This article is part of Reality of Aid – Asia Pacific’s COVID-19 Response Series, “Resisting Repression; Recovering Together”, which aims to document the struggles, best practices, and lessons learned, as well as share recommendations of RoA-AP members as they responded to the pandemic at the national or regional level. Read more stories here.  


By Christina Lamremdik and Jiten Yumnam, Centre for Research and Advocacy – Manipur (CRAM) 

COVID-19 IN MANIPUR: On March 24, 2020, Manipur in India’s North East reeled in much panic among its populace with the confirmation of its first COVID-19 positive case, a 23-year-old student returning from the United Kingdom. Since then, the state has recorded a steep rise in cases of the coronavirus, worsened by the relaxation of travel restrictions by the Government, which allowed operation of special trains and buses to transport natives of Manipur from other parts of India since first week of May. This led to an exponential surge in COVID-19 cases in Manipur. By the 30th of June, COVID-19 positive cases rose to 1,227 patients, while half a million positive cases confirmed in the whole of India. While no deaths have been recorded as of the end of June, fears of community transmission remain strong in Manipur.

THE LOCKDOWN AND COMMUNITY CHALLENGES: The Government of India has responded to the pandemic by imposing complete lockdown from the 23rd of March. The Government also imposed public curfew under Section 144 of the Code of Criminal Procedure, prohibiting movement of civilians during lockdown. The enforcement of lockdown, however, led to cases of human rights violations targeting common people.

Human rights defenders who voiced their concerns regarding the State’s handling of the situation on social media were arbitrarily detained. For instance, the police summoned Dr. Debabrata Laifungbam, President of Centre for Organization Research and Education on April 3 at the Imphal West Police Station with no arrest warrant to question him about his Facebook post[i]. Another example is the case of Dr. Ningthoukhongjam Haraba, a medical practitioner who was returning home from his COVID-10 duty. He was physically assaulted by two sub-inspectors of Manipur police on June 11[ii]. But more than arrest and assault, there were also reports on civilian killings under police custody. A widespread protest marred the streets of Tamil Nadu after a father and son were reportedly killed after arrest and torture while in police custody for violating the lockdown.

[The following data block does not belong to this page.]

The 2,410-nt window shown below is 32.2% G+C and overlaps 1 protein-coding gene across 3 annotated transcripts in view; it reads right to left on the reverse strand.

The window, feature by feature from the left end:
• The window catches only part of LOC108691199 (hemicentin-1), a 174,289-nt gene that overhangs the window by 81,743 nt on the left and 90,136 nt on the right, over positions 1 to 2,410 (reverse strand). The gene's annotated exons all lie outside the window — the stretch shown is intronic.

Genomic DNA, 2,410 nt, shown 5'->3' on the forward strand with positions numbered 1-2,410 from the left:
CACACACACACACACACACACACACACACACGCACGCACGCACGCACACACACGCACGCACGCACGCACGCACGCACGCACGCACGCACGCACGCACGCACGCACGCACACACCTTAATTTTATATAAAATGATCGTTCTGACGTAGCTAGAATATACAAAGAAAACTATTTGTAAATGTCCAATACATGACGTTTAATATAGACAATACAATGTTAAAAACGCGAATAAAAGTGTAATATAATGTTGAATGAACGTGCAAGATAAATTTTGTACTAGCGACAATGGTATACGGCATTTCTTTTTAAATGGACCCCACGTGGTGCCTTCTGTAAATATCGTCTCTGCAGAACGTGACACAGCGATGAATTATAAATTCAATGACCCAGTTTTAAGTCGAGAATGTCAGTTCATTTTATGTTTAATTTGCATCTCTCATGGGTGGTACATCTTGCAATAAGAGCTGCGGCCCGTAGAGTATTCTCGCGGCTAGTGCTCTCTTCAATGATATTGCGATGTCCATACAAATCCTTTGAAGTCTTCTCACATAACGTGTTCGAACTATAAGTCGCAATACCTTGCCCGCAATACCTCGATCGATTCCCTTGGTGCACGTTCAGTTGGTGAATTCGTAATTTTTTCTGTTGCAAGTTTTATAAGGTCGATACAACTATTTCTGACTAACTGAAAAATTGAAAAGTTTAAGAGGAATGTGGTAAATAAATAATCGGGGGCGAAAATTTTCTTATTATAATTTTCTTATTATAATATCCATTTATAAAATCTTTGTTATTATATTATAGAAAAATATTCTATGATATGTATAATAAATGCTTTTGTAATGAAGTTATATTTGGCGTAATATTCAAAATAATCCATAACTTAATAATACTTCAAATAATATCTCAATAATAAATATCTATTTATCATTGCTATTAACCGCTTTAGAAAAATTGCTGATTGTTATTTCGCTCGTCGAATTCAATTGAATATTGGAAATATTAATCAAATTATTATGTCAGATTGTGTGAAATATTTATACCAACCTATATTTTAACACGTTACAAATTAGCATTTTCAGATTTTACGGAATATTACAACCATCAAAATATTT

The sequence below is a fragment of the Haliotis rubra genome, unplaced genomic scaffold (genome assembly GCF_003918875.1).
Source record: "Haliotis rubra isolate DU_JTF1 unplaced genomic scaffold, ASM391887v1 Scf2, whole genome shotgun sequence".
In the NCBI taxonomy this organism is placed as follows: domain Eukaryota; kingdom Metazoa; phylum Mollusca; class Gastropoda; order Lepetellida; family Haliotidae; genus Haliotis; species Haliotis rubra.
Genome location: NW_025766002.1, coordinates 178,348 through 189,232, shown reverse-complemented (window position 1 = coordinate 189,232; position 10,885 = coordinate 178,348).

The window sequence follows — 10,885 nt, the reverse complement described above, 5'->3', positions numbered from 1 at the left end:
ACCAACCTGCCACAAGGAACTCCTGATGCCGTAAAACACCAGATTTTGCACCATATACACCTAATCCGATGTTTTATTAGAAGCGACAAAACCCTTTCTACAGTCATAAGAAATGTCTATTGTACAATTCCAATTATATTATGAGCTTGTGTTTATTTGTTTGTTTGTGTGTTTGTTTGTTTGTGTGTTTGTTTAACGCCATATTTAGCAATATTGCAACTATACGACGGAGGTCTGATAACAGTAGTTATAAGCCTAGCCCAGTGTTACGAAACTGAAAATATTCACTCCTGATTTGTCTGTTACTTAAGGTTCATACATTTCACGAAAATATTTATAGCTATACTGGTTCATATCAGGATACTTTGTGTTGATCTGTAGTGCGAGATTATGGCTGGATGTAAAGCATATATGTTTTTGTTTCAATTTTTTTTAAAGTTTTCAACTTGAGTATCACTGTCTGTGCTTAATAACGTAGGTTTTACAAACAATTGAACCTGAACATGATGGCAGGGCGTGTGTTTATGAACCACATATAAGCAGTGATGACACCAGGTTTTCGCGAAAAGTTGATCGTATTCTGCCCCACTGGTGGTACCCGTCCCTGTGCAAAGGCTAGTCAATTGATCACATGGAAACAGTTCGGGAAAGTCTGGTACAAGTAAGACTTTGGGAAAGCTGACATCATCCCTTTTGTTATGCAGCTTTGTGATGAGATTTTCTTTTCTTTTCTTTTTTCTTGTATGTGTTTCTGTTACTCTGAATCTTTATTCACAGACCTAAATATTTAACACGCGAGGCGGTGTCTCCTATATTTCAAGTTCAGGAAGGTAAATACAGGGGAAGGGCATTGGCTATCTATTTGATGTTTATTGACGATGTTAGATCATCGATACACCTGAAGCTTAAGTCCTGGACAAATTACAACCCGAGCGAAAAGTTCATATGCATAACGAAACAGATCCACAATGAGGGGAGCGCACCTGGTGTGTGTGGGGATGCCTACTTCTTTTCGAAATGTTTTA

Apart from human rights abuses, the lockdown also heavily impacted the local economy. For example, a traditional market in Manipur managed by indigenous women has been closed, affecting their economic activity and crucial role in the community. Meanwhile, peoples who lost their lands due to unsustainable projects like the 105 MW Loktak Project, Mapithel Dam, Khuga Dam, etc. has been suffering more due to shortage of food and neglect from authorities. There is indeed lack of State support to address the economic impacts of the pandemic to the vulnerable and marginalized, specifically the workers, street vendors, and daily wage earners, among others.

The government’s negligence of health infrastructure affected their appropriate response to the rising cases of infection in Manipur as well as in other parts of India. While the Manipur government established seven Quarantine Centres (QCs) with additional 770 community QCs[iii], the QCs are marred with limitations. There was shortage of food, sanitary facilities, and inadequate testing facilities. On the 16th of May, doctors and health workers at quarantine facilities voiced their complaints about the inadequate provision of Personnel Protective Equipment (PPE) from the government[iv]. Many doctors and nurses treating COVID-19 patients at Churachandpur and Bishenpur QCs were thus infected. People then came to the QCs to protest, such as at the Presidency College Quarantine Centre at Motbung in Kangpokpi district over the lack of basic amenities, viz, water supply, electricity, and separate rooms despite the confirmation of positive COVID-19  cases in the facility[v]. The rooms in QCs are often packed with 2-8 patients, sometimes even more[vi].